Former CCHS coach still questions dismissal

Rayfield Beaton

There’s an old saying that goes: “No good deed goes unpunished.” For Rayfield Beaton, no truer words were ever spoken.

After 12 years as the head coach of the girls track team at Culver City High School, where he led his team to 10 league championships, Beaton’s tenure came to an abrupt end on April 13, 2022 because his willingness to do a good deed for one of his athletes, he told the NEWS.

One of the team’s female runners was having personal issues and sought out Beaton for help, he said. Normally, this kind of meeting would be no problem since the meeting could take place in the teacher’s classroom or office.

However, Beaton, 72, was employed by the school in a “freelance” capacity, whose only job was to coach the track team and therefore had no office.

As a result, the student (whose name is withheld) requested a meeting off-campus and the coach obliged. This is where the trouble for Beaton began.

When word got back to CCHS authorities that Beaton had met with a student off-campus, administrators called for a meeting with him in which he was told that he had engaged in inappropriate conduct and was being suspended from coaching.

“The school administrators called me into their office, told me there was an allegation that I had inappropriate contact with a student,” Beaton said. “The school district’s lawyer asked me a bunch of questions.”

When Beaton got the news of his dismissal, he said he was bewildered and shocked. Maintaining his innocence, Beaton asked administrators for an explanation, but said he never got much of a response beyond the allegation of inappropriate conduct with a student.

Although Beaton, a native of Guyana and a former USC star middle-distance runner, has been coaching and Culver City High for the past 12 years, he was never made aware of any rule that the school or district had against meeting students off campus.

For the record, Beaton was never charged with a crime. His reputation, however, had been soiled.

Scott Ziedman, Beaton’s attorney, said that the allegation against his client was ultimately withdrawn, but despite that, he said Beaton decided to cease all of his coaching activities in Culver City.

“I think it’s a miscarriage of justice,” Ziedman said. “ I think that the school had no sufficient evidence seeing that the minor complainant apparently withdrew her complaint. I don’t know for a fact as I have not seen anything in writing from the police, they’ve produced nothing from the school district so apparently the minor had withdrawn the complaint and nonetheless the coach was removed.”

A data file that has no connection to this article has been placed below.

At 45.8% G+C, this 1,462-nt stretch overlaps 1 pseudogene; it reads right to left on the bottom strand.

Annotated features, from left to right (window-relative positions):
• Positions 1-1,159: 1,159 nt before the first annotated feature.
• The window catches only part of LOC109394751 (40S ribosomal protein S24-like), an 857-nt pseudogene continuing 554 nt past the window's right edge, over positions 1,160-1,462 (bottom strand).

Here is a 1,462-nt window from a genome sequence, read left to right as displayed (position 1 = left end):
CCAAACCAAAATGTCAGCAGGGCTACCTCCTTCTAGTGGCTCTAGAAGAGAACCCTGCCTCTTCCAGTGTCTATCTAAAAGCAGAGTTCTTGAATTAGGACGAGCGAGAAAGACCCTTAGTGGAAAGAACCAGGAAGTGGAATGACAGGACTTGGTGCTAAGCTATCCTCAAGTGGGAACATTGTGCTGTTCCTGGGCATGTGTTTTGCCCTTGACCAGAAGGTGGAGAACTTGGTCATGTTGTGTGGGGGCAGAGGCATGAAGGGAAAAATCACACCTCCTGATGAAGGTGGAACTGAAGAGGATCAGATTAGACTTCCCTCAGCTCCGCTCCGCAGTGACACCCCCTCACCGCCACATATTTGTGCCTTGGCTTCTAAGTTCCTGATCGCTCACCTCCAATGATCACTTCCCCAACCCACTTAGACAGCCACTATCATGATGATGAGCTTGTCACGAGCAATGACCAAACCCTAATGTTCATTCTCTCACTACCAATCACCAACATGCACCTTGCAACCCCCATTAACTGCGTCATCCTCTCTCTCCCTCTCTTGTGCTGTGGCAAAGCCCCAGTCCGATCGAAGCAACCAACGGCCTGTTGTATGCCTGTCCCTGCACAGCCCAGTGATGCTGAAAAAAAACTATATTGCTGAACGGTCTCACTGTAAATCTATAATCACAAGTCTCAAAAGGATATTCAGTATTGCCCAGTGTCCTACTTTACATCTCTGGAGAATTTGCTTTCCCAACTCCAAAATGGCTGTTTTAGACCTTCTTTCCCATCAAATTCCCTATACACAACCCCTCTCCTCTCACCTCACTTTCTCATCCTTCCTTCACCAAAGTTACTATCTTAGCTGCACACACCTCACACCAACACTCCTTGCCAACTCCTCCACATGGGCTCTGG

Calls to CCHS school officials and CCUSD representatives were not returned, according to Stephen Finley, the NEWS sports editor who contributed to this story.

Although Ziedman hasn’t been on the board of education since 2011, he is also not aware of any rule or law that prohibits off campus meetings between students and teachers. Ironically, this rule governing off-campus meetings between students and teachers ties into Zeidman’s questioning of “closed practices.”

Such workouts are training sessions in which parents are prohibited from watching their children participate during a typical practice for a sporting event. It’s this prohibition against parents that concerns Ziedman the most.

“I personally went to the school district 18 months ago and said, ‘you’ve got a problem here’ not with coach Beaton but with the policies regard- ing closed practices,” Ziedman said. “The problem with closed practices is that only the adult coaches are with the minor children and they need to discourage that and open up practices because either a coach is going to get accused or a student could get potentially harassed and the school district did absolutely nothing. It’s a problem for the district, it’s a problem for students and it’s a problem for the coaches and I’m sad that I predicted that this would happen.”

Since his suspension and withdrawal from coaching, Beaton has spent his time working as a personal coach and trainer for several professional athletes including former NBA player O.J. Mayo.

“It’s an unfortunate situation where a 72-year-old man did what he thought was right to help a student out and be the adult… and it’s sad in our society today when anyone makes a complaint, even if the complaint is withdrawn, that the district [would behave this way.]”